|Ex Food & Energy-M/M||-0.2%||0.1%|
|Ex Food & Energy-Y/Y||0.4%||0.7%|
As we wait for the Bank of Japan announcement later tonight, the consumer price index underlined what was already known -- deflation continues to haunt the Japanese economy. The June consumer price index less fresh food declined 0.5 percent on the year. Expectations had been for a 0.4 percent drop. The national CPI was down 0.4 percent. Excluding both food and energy, the index was up 0.4 percent on the year.
Most subcategories advanced. Food prices were up 1.1 percent from a year ago but fuel, light & water tumbled 8.7 percent. Transportation & communication was down 2.4 percent. Clothes & footwear added 2.0 percent while culture & recreation was 1.1 percent higher
The consumer price index (CPI) is a measure of the average price level of a fixed basket of goods and services purchased by consumers. Monthly changes in the CPI represent the rate of inflation.
The CPI has been in the spotlight as Japan struggled to make its way out of deflation. The report tracks changes in the price of a basket of goods and services that a typical Japanese household might purchase. The preferred measure is the year over year percent change. Markets will typically pay more attention to the core measure that excludes only fresh food because volatile food prices can distort overall CPI. A second core measure that excludes energy as well is also available. As the most important inflation indicator, the CPI data are closely monitored by the Bank of Japan. Rising consumer prices may prompt the BoJ to raise interest rates in order to manage inflation and slow economic growth. Higher interest rates make holding the yen more attractive to foreign investors, and this higher level of demand will place upward pressure on the value of the yen.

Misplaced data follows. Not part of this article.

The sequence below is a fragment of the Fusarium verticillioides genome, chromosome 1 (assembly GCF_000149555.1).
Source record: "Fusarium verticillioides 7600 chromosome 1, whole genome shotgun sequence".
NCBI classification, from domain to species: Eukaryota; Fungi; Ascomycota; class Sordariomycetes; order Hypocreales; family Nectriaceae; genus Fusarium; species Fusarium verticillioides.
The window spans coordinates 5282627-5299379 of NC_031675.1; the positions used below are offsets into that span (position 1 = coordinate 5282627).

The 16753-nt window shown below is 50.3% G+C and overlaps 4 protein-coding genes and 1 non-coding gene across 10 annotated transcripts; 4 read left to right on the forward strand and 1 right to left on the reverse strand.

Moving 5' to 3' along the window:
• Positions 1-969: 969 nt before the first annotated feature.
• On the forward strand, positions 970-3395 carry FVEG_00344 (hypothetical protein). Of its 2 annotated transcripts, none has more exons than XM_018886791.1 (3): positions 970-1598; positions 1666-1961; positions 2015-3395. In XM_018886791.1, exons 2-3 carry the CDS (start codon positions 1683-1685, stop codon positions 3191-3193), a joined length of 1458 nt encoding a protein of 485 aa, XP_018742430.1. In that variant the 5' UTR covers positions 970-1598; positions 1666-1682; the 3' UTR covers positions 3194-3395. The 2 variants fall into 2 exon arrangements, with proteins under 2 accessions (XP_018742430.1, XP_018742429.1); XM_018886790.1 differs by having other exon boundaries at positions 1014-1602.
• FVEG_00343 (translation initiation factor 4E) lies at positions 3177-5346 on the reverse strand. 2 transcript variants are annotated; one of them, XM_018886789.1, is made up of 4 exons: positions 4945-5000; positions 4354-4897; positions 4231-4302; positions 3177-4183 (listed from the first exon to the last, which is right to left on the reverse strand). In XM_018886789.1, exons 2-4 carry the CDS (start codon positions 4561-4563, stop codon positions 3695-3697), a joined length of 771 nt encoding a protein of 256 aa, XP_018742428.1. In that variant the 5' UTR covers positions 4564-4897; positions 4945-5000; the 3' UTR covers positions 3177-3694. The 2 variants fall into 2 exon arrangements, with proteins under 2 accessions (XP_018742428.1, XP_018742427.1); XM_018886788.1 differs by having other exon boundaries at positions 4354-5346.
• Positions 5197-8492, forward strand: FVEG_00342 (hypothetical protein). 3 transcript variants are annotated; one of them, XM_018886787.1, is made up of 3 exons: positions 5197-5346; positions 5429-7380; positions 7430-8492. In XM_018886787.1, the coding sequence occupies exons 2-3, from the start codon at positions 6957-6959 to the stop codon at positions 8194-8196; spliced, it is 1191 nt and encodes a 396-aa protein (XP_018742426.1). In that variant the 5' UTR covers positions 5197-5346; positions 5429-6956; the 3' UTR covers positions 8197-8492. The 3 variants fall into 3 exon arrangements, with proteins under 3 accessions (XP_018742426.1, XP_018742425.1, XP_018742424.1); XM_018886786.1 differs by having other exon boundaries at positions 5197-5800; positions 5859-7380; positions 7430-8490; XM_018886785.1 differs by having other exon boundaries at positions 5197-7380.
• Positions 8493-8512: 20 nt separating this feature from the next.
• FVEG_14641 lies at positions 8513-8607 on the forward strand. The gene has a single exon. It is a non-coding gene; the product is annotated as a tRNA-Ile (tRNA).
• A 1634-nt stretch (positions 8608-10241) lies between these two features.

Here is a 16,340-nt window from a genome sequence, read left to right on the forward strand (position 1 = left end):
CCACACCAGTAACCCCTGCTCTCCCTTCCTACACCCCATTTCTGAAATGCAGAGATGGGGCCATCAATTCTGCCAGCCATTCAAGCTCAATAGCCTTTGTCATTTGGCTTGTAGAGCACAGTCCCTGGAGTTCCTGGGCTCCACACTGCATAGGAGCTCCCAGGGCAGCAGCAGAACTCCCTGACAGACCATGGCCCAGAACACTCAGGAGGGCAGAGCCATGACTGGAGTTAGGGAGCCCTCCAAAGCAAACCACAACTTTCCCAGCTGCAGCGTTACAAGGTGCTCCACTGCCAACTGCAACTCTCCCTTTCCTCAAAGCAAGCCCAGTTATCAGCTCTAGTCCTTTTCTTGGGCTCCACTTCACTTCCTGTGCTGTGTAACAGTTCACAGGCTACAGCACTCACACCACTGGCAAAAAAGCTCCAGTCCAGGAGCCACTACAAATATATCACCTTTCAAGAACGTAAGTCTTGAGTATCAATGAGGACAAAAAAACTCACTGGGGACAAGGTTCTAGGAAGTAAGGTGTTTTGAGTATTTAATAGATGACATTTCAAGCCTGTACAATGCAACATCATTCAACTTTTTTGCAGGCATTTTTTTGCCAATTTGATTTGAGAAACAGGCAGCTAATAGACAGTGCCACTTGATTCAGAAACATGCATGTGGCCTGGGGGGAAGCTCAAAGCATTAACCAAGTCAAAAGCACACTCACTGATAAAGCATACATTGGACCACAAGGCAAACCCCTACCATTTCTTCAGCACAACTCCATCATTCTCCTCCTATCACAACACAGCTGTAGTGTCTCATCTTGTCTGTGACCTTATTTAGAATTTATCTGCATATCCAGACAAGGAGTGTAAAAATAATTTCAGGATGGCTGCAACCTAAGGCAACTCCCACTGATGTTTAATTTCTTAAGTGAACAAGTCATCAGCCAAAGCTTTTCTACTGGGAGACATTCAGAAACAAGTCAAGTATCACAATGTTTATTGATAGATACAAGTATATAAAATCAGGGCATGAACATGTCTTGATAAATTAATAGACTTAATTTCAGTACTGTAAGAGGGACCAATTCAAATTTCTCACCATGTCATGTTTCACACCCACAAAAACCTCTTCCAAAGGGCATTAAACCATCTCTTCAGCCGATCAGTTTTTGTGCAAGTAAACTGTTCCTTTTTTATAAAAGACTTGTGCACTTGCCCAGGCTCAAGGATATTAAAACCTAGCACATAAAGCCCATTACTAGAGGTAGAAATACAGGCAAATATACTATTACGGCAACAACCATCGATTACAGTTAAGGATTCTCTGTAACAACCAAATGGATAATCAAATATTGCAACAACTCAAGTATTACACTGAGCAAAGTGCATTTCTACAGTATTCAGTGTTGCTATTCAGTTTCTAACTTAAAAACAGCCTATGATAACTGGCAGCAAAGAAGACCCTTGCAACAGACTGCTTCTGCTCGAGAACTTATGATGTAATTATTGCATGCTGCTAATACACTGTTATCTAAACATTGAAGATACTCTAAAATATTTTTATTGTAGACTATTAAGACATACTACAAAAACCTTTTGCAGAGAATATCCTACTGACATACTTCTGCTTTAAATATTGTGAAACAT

An investor who understands how inflation influences the markets will benefit over those investors that do not understand the impact. Inflation is an increase in the overall prices of goods and services. The relationship between inflation and interest rates is the key to understanding how indicators such as the CPI influence the markets and your investments.
Inflation (along with various risks) basically explains how interest rates are set on everything from your mortgage and auto loans to government securities. As the rate of inflation changes and as expectations on inflation change, the markets adjust interest rates. The effect ripples across stocks, bonds, commodities and your portfolio, often in a dramatic fashion.
By tracking inflation, whether high or low, rising or falling, investors can anticipate how different types of investments will perform. Over the long run, the bond market will rally (fall) when increases in the CPI are small (large). The equity market rallies with the bond market because low inflation promises low interest rates and is good for profits.